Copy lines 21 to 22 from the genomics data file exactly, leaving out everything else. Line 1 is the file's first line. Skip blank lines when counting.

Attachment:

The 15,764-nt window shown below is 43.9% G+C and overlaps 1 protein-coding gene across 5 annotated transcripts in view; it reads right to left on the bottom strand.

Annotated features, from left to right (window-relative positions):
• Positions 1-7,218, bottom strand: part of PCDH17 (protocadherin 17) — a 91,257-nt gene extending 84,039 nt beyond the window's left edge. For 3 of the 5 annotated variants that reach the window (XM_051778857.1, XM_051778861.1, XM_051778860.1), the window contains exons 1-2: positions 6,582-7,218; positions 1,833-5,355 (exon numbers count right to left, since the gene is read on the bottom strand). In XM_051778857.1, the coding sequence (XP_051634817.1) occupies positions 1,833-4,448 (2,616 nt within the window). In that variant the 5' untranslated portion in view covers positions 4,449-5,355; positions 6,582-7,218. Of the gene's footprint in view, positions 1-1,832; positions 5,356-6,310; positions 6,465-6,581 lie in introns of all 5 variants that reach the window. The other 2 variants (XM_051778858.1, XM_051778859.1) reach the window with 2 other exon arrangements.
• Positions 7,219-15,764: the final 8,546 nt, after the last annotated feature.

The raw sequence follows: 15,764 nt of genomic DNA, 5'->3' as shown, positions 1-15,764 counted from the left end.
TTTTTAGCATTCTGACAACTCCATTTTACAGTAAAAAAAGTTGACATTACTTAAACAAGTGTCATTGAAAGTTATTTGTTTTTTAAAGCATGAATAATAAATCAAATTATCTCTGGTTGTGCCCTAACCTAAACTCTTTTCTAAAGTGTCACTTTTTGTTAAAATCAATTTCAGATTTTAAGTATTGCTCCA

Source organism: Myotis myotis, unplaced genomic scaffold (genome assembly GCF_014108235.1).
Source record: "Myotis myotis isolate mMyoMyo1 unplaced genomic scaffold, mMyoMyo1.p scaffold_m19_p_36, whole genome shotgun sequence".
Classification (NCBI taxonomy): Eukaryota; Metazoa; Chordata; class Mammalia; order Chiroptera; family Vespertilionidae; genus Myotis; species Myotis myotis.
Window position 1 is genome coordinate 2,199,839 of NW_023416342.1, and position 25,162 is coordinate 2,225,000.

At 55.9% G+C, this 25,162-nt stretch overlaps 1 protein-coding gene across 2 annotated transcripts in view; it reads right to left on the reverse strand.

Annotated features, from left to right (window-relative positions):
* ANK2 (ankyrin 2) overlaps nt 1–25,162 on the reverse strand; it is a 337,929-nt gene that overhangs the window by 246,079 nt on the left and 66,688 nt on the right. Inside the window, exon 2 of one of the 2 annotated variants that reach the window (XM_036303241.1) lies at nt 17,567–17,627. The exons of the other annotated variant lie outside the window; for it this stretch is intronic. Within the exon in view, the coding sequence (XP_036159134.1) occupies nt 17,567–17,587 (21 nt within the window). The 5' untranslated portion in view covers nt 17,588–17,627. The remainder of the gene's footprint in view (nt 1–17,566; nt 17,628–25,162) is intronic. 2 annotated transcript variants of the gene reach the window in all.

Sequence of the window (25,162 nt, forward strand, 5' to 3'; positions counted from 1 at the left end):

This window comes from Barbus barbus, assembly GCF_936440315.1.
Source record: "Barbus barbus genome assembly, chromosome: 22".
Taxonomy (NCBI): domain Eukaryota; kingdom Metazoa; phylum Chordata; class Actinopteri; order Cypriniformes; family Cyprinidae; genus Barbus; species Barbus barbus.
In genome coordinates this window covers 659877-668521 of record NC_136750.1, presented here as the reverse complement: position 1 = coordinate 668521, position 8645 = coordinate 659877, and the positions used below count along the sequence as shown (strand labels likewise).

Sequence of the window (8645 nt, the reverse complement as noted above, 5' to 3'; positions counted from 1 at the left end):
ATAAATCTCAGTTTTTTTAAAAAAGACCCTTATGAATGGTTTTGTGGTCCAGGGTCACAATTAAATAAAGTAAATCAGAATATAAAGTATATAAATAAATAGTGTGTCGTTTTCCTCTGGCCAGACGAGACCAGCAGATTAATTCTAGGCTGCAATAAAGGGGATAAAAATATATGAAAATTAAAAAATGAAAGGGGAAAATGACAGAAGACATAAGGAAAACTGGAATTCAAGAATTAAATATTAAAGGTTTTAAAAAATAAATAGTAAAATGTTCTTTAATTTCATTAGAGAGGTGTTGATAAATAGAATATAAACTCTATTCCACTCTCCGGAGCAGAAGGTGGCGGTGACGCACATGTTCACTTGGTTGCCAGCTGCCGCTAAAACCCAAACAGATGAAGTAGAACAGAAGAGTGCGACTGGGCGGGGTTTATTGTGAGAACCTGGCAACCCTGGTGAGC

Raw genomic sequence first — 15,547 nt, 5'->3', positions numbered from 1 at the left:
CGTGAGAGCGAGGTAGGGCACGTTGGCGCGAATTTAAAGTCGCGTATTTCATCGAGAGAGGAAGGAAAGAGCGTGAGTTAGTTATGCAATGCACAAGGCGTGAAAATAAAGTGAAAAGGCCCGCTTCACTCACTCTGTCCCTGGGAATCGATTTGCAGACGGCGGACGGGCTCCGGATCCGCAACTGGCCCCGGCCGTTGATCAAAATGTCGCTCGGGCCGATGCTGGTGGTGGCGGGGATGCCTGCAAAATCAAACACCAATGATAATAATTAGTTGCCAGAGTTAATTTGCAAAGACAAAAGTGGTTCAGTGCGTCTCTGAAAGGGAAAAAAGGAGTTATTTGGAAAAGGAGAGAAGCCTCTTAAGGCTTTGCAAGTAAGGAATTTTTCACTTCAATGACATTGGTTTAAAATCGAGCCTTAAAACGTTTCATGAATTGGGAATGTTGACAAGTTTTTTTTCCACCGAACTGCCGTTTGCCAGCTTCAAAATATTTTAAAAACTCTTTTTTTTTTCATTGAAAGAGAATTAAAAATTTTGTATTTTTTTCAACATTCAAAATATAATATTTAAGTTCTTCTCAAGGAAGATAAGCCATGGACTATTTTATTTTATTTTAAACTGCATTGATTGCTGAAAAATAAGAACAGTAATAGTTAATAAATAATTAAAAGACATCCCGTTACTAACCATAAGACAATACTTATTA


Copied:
Raw genomic sequence first — 15,547 nt, 5'->3', positions numbered from 1 at the left:
CGTGAGAGCGAGGTAGGGCACGTTGGCGCGAATTTAAAGTCGCGTATTTCATCGAGAGAGGAAGGAAAGAGCGTGAGTTAGTTATGCAATGCACAAGGCGTGAAAATAAAGTGAAAAGGCCCGCTTCACTCACTCTGTCCCTGGGAATCGATTTGCAGACGGCGGACGGGCTCCGGATCCGCAACTGGCCCCGGCCGTTGATCAAAATGTCGCTCGGGCCGATGCTGGTGGTGGCGGGGATGCCTGCAAAATCAAACACCAATGATAATAATTAGTTGCCAGAGTTAATTTGCAAAGACAAAAGTGGTTCAGTGCGTCTCTGAAAGGGAAAAAAGGAGTTATTTGGAAAAGGAGAGAAGCCTCTTAAGGCTTTGCAAGTAAGGAATTTTTCACTTCAATGACATTGGTTTAAAATCGAGCCTTAAAACGTTTCATGAATTGGGAATGTTGACAAGTTTTTTTTCCACCGAACTGCCGTTTGCCAGCTTCAAAATATTTTAAAAACTCTTTTTTTTTTCATTGAAAGAGAATTAAAAATTTTGTATTTTTTTCAACATTCAAAATATAATATTTAAGTTCTTCTCAAGGAAGATAAGCCATGGACTATTTTATTTTATTTTAAACTGCATTGATTGCTGAAAAATAAGAACAGTAATAGTTAATAAATAATTAAAAGACATCCCGTTACTAACCATAAGACAATACTTATTA